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Why Every Organization Needs Storytellers [Interview with Ron Tite]

Branding and creativity expert, Ron Tite was named one of the Top 10 Creative Canadians by Marketing Magazine. An award-winning advertising Writer and Creative Director, Ron has worked for some of the world’s most respective brands including Evian, Hershey, Johnson and Johnson, Kraft, Microsoft, and Volvo to name just a few. He is founder and CEO of the Tite Group, Executive Producer and Host of the Canadian Comedy Award-winning show Monkey Toast, and the author of Everyone’s An Artist (Or At Least They Should Be). Emma Bullen picked his brains on why every organization needs storytellers and how brands can tell great stories.

Storytelling is a fundamental part of business. Research tells us that stories help us pay attention, teach us to be more empathetic, and allow us to remember concepts years after we’ve heard them. Within the workplace, narratives can help us make sense of an organization, and are an impactful way to communicate values. More than that, storytelling can turn something ordinary into something interesting.

As a brand storyteller and comedian, Ron Tite uses storytelling every day. He’s helped notable brands tell their story. He tells stories on blogs and podcasts and on stage at stand up gigs and at conferences. And he’s changed his personal narrative, the story of what he does, multiple times. In fact, storytelling is so much of a habit that he answers every interview question he’s asked with a narrative. 

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How to Create Big, Bold, Brave Content [Interview with Ann Handley]

Ann Handley was recognized by Forbes as the most influential woman in Social Media and listed by ForbesWomen as one of the top 20 women bloggers. The world’s first Chief Content Officer, Ann is the author of the Wall Street Journal best-selling book, Everybody Writes: Your Go-To Guide for Creating Ridiculously Good Content and co-author of the best-selling book, Content Rules: How to Create Killer Blogs, Podcasts, Videos, Ebooks, Webinars (and More) That Engage Customers and Ignite Your Business. Currently, Ann is CCO at MarketingProfs, a website dedicated to making you a better marketer. Emma Bullen picked her brains on content marketing, writing routines, and social media.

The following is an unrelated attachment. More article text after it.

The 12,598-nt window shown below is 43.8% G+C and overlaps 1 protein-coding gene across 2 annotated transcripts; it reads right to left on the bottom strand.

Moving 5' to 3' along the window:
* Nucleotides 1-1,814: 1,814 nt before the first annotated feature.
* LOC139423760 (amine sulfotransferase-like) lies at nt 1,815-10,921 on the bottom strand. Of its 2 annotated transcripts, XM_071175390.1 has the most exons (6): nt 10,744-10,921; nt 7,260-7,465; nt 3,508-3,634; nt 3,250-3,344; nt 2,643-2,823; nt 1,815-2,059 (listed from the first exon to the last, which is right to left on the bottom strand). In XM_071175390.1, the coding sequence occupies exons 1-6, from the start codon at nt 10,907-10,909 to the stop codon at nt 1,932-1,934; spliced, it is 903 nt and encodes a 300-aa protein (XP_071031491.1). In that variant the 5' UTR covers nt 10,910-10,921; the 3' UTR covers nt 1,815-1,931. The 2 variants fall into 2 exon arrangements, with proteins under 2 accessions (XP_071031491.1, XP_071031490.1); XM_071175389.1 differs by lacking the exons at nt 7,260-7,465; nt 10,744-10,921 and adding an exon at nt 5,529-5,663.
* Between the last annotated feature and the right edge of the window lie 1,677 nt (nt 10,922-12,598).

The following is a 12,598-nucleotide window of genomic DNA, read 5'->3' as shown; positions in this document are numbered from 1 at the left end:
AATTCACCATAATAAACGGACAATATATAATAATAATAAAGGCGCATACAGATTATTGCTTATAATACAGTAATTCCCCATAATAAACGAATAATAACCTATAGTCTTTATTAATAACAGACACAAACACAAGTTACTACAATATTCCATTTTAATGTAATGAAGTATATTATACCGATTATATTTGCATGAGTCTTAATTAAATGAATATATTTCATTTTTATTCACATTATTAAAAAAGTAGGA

Emma Bullen: What does a typical day look like for you?

Ann Handley: I am gently awakened in the morning by the sweet calls of the downy-throated songbirds, welcoming me into a new day. I arise and dine on a firm scramble of eggs laid at dawn by my cluck of heirloom chickens while sipping coffee from the rarest Kopi Luwak bean, harvested deep in the Sumatran jungle. By monkeys.

So after that… you can imagine that I flit to my desk, dip the nib of my fountain pen in its corner inkwell, and the marketing insights spill out of me onto the page with the same intensity as the yolks of those heirloom eggs spread onto my breakfast plate.

Or: I wake up, sit down at my computer, and force myself awake by scrolling through Twitter.

At some point during the morning, I wander to my backyard Tiny House. It’s really a tiny office. But it’s a dedicated space that helps me focus and do the work I need to get done.

I actually have zero chickens and no songbirds. In case anyone is wondering.

EB: Tell me the story of how you became the world’s first Chief Content Officer

AH: Scene: The offices of ClickZ, my first company, circa 1997. The Internet was brand-new and fresh-faced. There were maybe 13 or 14 websites including ClickZ, which was one of the first sources of information for digital marketing and advertising. Everyone got only four emails a day. There was no social media, no email marketing. No chatbots or Snapchat or Fitbits. Life was simpler. And quieter.

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Throw Out the Rule Book: Business Advice For Female Entrepreneurs

Paula Skaper is a marketer, a mentor, and a natural storyteller. A sought out speaker; she will be presenting at CIMC2017 about email marketing in a talk titled, “We’ve Been Watching You.” In addition to being a serial entrepreneur, having built three successful businesses from her home base in Vancouver, she has recently launched Adizue — a business training company specialising in working with women entrepreneurs. Emma Bullen picked her brains on business advice for female entrepreneurs, email marketing, and speaking in public.

Emma Bullen: What does a typical day look like for you?